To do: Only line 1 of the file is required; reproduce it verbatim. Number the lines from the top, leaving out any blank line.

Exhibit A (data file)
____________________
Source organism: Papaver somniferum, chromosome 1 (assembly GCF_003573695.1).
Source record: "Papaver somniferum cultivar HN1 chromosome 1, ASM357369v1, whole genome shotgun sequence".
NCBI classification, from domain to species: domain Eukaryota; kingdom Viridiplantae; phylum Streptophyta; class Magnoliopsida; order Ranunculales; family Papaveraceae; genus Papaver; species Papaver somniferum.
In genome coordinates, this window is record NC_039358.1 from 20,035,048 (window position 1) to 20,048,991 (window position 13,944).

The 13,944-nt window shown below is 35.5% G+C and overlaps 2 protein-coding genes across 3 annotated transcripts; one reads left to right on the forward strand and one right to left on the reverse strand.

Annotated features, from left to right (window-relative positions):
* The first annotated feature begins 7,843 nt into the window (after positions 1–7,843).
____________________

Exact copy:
Source organism: Papaver somniferum, chromosome 1 (assembly GCF_003573695.1).